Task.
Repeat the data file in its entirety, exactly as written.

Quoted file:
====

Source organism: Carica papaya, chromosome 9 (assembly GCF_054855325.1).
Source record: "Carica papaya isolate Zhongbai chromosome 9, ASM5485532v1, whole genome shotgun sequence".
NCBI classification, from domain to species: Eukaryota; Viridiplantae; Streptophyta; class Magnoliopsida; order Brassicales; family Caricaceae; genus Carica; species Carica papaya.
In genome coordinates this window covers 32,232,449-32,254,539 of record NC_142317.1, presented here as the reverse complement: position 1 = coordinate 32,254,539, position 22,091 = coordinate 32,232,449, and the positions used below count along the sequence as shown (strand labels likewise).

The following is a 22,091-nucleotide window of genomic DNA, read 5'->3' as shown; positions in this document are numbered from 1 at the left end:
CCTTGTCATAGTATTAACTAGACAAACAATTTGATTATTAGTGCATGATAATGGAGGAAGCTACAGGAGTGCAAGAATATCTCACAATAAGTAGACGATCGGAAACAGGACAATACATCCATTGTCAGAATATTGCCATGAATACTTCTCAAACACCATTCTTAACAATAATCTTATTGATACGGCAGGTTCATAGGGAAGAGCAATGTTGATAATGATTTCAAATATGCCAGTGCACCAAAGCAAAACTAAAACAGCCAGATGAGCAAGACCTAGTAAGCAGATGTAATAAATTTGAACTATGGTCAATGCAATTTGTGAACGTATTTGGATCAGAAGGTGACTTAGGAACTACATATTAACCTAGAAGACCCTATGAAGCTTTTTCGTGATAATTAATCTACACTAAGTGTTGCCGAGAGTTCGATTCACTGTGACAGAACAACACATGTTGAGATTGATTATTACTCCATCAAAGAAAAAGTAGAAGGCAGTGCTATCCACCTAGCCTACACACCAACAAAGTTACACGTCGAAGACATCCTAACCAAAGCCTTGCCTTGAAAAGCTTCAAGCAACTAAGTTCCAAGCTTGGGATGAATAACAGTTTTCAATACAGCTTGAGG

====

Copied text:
Source organism: Carica papaya, chromosome 9 (assembly GCF_054855325.1).
Source record: "Carica papaya isolate Zhongbai chromosome 9, ASM5485532v1, whole genome shotgun sequence".
NCBI classification, from domain to species: Eukaryota; Viridiplantae; Streptophyta; class Magnoliopsida; order Brassicales; family Caricaceae; genus Carica; species Carica papaya.
In genome coordinates this window covers 32,232,449-32,254,539 of record NC_142317.1, presented here as the reverse complement: position 1 = coordinate 32,254,539, position 22,091 = coordinate 32,232,449, and the positions used below count along the sequence as shown (strand labels likewise).

The following is a 22,091-nucleotide window of genomic DNA, read 5'->3' as shown; positions in this document are numbered from 1 at the left end:
CCTTGTCATAGTATTAACTAGACAAACAATTTGATTATTAGTGCATGATAATGGAGGAAGCTACAGGAGTGCAAGAATATCTCACAATAAGTAGACGATCGGAAACAGGACAATACATCCATTGTCAGAATATTGCCATGAATACTTCTCAAACACCATTCTTAACAATAATCTTATTGATACGGCAGGTTCATAGGGAAGAGCAATGTTGATAATGATTTCAAATATGCCAGTGCACCAAAGCAAAACTAAAACAGCCAGATGAGCAAGACCTAGTAAGCAGATGTAATAAATTTGAACTATGGTCAATGCAATTTGTGAACGTATTTGGATCAGAAGGTGACTTAGGAACTACATATTAACCTAGAAGACCCTATGAAGCTTTTTCGTGATAATTAATCTACACTAAGTGTTGCCGAGAGTTCGATTCACTGTGACAGAACAACACATGTTGAGATTGATTATTACTCCATCAAAGAAAAAGTAGAAGGCAGTGCTATCCACCTAGCCTACACACCAACAAAGTTACACGTCGAAGACATCCTAACCAAAGCCTTGCCTTGAAAAGCTTCAAGCAACTAAGTTCCAAGCTTGGGATGAATAACAGTTTTCAATACAGCTTGAGG